State-owned Land Bank of the Philippines has allotted P30 billion to aid rehabilitation efforts and to help victims recover from destruction brought about by natural calamities.
The Asian Development Bank (ADB), for its part, will provide financing for the Philippines through grants and emergency loan to help communities to recover from the damages brought by Super Typhoon Yolanda.
In a statement, LandBank said that the amount will be released under its Calamity Rehabilitation Support (Cares) program, to support of the government’s continuing effort to restore economic and social activities and accessibility in calamity-affected areas.
“Through this program, LandBank helps those gravely affected by typhoons, floods, earthquakes and other calamities get back on their feet and rebuild their lives,” said Gilda Pico, LandBank president and chief executive officer.
The bank noted that under the Cares program, existing customers may avail of loan restructuring. Short-terms loans may be extended up to a maximum of three years, inclusive of a maximum of one-year grace period on principal payment.
For term loans, tenor can be extended for additional three years over the remaining term of the loan at the time of calamity, with a maximum grace period of three years on principal payment.
Meanwhile, the LandBank said that both existing and new customers may also avail themselves of rehabilitation credit programs. Eligible borrowers include local governments, home buyers, small and medium enterprises (SMEs), cooperatives and nongovernment organizations (NGOs) and countryside financial institutions (CFIs).
The bank noted that local governments may avail of loans for repair of existing facilities or equipment, and construction or acquisition of new facilities or equipment.
Home buyers may avail of loans under the LandBank Cares-Lingkod para sa Pabahay (Lingap) Program for repair of existing housing units or construction, or purchase of new ones at a fixed interest rate of 5 percent per annum for the first year and 6 percent per annum, fixed for the second to fifth year.
SMEs in need of additional working capital or financial assistance for repair of existing facilities and purchase or acquisition of new ones may avail of loans under the “LandBank Cares Program-Kaagapay sa Negosyo [KaNegosyo]” at a fixed interest rate of 6 percent per annum.
On the other hand, cooperatives and NGOs, may in turn avail of either livelihood financing to augment their credit fund for on-lending to small farmers and fisherfolk (SFFs) or MSME members and sub-borrowers or home lending, to provide them with additional credit fund for the housing loan requirements of their members/borrowers.
CFIs may avail of short-term or long-term loans to augment their working capital for on-lending and rediscounting to SFFs and MSMEs and other types of borrowers. Interest rate for the term loan is fixed at 4.5 percent per annum.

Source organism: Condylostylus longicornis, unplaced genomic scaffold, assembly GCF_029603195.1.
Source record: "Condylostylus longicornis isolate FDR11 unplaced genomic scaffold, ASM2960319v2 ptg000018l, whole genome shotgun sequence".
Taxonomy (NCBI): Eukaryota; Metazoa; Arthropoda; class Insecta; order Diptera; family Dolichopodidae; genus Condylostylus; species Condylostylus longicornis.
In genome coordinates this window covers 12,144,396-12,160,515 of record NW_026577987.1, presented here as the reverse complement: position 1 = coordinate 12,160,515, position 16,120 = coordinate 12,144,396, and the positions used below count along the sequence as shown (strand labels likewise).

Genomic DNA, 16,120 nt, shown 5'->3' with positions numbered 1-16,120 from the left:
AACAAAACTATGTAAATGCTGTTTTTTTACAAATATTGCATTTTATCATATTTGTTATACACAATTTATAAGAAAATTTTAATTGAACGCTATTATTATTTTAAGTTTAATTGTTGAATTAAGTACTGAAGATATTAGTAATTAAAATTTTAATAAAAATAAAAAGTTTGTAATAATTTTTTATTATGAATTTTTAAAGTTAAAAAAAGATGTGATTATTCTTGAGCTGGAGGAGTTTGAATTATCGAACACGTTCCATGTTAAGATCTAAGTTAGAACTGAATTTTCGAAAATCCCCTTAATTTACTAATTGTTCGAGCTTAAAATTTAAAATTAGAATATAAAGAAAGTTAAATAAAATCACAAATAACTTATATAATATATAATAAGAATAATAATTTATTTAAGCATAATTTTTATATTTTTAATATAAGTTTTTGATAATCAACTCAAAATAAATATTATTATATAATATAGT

ADB, for its part, said that it will provide $23 million (about P900 million) in grants to the Philippines to address the immediate needs of communities affected by Yolanda.
Of the $23 million, $3 million will come from the Asia Pacific Disaster Response Fund, ADB’s emergency assistance facility, and $20 million from the Japan Fund for Poverty Reduction, a trust fund financed by the government of Japan.
“We are working in close collaboration with the government and all other international agencies to provide hope and rebuild the lives of more than 11 million people affected by what is being described as one of the Philippines’ worst ever natural disasters,” said ADB President Takehiko Nakao.
The lender also stands ready to provide a $500-million (about $21-billion) quick-disbursing program loan to help reconstruct communities devastated by Yolanda. Furthermore, ADB said that it will work with bilateral and multilateral development partners for timely and effective reconstruction, as well as exploring other ways of mobilizing resources including the establishment of an ADB-administered multi-donor trust fund.
ADB also mentioned the creation of Super Typhoon Yolanda Response Team, which is made up of 40 senior staff members from across the bank with experience in post-disaster situations, to coordinate with the government and development partners. The team will soon be engaged in a comprehensive damage and needs assessment for recovery and rehabilitation.
“ADB will provide full support to the people and the Government of the Philippines together with other development partners, to speedily implement both needed relief and reconstruction—especially as the Philippines is our home,” Nakao said.